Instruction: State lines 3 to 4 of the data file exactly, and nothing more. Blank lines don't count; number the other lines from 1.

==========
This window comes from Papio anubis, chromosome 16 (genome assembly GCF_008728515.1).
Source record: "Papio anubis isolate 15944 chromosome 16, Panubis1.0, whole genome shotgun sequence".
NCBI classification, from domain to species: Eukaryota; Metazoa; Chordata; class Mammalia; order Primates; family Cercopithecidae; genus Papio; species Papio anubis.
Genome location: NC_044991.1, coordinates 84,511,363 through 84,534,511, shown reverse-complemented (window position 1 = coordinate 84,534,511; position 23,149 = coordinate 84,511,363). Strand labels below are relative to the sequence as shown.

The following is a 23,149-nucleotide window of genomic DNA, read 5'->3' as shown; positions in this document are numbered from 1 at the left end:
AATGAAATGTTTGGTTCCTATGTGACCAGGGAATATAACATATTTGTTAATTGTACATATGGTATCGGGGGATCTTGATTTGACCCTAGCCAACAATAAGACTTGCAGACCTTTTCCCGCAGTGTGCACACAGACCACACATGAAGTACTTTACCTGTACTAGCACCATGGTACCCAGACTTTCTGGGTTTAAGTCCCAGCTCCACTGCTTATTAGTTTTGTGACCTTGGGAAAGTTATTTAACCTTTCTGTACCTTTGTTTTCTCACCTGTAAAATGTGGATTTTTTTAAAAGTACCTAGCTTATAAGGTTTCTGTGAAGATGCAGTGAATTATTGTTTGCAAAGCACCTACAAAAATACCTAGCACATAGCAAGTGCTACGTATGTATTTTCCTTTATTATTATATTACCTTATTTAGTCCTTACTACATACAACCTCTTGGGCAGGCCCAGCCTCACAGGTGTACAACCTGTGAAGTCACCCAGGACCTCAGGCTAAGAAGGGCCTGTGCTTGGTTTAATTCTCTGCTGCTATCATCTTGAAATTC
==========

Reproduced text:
NCBI classification, from domain to species: Eukaryota; Metazoa; Chordata; class Mammalia; order Primates; family Cercopithecidae; genus Papio; species Papio anubis.
Genome location: NC_044991.1, coordinates 84,511,363 through 84,534,511, shown reverse-complemented (window position 1 = coordinate 84,534,511; position 23,149 = coordinate 84,511,363). Strand labels below are relative to the sequence as shown.